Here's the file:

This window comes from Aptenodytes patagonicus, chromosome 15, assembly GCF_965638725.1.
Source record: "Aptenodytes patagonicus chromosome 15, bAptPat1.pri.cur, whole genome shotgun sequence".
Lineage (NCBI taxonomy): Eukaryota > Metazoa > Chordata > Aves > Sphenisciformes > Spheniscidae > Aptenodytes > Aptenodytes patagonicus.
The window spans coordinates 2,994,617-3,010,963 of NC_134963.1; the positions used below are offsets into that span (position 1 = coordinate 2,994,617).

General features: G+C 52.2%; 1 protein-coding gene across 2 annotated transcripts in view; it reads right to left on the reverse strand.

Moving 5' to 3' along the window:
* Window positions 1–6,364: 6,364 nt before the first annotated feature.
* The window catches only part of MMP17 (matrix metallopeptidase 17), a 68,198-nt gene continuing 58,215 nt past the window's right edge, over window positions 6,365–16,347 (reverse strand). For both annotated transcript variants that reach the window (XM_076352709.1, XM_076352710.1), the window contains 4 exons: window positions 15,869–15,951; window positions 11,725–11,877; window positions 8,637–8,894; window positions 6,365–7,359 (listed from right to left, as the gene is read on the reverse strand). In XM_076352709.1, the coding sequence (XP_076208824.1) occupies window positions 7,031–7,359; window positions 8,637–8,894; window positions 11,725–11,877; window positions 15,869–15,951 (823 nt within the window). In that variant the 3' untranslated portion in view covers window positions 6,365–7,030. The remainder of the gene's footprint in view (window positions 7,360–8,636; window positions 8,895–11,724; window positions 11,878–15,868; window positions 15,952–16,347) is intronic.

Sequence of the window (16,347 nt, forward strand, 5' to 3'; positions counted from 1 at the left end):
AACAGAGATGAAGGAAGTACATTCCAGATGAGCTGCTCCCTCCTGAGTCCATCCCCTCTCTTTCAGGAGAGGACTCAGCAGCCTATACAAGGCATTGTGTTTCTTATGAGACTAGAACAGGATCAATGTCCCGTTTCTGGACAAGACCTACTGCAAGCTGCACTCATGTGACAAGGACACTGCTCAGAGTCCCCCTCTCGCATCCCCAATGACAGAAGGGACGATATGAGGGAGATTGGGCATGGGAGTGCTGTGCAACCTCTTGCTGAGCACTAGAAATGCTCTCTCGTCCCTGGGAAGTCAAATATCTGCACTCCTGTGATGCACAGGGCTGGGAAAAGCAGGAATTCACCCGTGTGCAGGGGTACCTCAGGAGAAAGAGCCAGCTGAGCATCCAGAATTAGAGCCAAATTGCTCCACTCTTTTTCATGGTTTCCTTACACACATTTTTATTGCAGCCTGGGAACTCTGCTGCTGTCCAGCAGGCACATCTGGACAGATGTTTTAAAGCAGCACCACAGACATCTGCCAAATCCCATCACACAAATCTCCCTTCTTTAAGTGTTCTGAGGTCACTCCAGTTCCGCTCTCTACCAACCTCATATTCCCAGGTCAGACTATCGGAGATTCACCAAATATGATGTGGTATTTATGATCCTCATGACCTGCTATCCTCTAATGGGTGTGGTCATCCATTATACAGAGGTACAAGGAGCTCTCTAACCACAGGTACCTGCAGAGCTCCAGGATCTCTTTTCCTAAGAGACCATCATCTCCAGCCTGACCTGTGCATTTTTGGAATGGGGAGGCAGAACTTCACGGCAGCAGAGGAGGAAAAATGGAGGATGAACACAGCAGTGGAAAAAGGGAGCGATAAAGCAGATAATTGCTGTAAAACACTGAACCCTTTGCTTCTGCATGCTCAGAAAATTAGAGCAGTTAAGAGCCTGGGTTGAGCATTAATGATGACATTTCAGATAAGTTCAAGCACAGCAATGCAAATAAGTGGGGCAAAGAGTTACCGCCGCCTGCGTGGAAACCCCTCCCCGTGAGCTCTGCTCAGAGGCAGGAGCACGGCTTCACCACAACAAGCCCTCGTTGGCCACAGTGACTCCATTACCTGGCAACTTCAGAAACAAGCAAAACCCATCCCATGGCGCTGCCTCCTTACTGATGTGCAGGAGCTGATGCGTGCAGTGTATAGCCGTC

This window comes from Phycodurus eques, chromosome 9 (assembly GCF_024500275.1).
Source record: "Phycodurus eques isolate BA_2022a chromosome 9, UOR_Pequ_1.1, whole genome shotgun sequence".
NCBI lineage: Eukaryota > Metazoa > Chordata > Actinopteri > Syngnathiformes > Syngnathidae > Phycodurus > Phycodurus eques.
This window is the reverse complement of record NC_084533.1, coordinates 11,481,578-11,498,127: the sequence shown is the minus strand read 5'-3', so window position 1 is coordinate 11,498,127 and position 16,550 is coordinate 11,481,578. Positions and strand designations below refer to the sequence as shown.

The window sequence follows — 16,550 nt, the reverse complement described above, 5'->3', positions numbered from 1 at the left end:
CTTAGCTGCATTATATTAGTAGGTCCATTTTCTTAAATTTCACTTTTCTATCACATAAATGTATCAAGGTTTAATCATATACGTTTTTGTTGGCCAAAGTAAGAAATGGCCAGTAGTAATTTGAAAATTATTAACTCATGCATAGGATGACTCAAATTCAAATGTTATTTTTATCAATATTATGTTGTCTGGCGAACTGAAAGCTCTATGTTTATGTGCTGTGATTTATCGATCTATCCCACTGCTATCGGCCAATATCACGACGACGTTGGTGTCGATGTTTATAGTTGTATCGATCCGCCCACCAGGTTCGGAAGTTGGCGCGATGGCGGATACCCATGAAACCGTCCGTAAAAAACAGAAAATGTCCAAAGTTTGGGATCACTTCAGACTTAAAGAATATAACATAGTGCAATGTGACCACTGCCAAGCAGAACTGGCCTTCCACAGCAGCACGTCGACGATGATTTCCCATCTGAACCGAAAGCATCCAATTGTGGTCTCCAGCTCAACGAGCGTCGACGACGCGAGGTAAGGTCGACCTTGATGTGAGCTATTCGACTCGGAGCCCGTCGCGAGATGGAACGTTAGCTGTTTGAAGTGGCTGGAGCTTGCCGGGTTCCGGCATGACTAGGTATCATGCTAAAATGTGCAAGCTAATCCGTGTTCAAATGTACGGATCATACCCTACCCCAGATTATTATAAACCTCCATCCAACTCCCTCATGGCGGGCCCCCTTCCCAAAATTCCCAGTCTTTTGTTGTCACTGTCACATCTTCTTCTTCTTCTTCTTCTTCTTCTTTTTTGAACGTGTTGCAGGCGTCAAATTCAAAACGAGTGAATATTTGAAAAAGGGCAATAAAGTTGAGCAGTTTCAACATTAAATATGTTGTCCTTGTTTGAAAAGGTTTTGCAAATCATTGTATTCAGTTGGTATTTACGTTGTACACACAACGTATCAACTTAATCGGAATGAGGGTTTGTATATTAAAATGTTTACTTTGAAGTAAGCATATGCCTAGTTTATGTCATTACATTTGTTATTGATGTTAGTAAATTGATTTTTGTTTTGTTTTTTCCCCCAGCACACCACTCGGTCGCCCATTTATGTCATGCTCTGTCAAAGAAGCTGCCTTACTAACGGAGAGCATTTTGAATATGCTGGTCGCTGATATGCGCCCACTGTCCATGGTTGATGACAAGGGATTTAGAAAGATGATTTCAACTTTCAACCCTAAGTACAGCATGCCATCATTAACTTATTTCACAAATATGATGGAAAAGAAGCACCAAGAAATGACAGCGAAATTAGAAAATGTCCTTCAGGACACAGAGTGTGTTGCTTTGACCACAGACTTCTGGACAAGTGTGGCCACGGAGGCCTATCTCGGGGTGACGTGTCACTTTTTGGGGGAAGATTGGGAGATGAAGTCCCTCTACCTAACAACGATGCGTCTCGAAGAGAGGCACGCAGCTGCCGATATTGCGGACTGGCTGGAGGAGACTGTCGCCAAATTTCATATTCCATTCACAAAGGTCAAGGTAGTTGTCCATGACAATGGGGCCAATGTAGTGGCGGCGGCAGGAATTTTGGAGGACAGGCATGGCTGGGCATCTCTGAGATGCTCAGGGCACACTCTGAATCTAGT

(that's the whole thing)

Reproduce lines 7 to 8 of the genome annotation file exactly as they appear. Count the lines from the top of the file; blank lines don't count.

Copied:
* Window positions 1–6,364: 6,364 nt before the first annotated feature.
* The window catches only part of MMP17 (matrix metallopeptidase 17), a 68,198-nt gene continuing 58,215 nt past the window's right edge, over window positions 6,365–16,347 (reverse strand). For both annotated transcript variants that reach the window (XM_076352709.1, XM_076352710.1), the window contains 4 exons: window positions 15,869–15,951; window positions 11,725–11,877; window positions 8,637–8,894; window positions 6,365–7,359 (listed from right to left, as the gene is read on the reverse strand). In XM_076352709.1, the coding sequence (XP_076208824.1) occupies window positions 7,031–7,359; window positions 8,637–8,894; window positions 11,725–11,877; window positions 15,869–15,951 (823 nt within the window). In that variant the 3' untranslated portion in view covers window positions 6,365–7,030. The remainder of the gene's footprint in view (window positions 7,360–8,636; window positions 8,895–11,724; window positions 11,878–15,868; window positions 15,952–16,347) is intronic.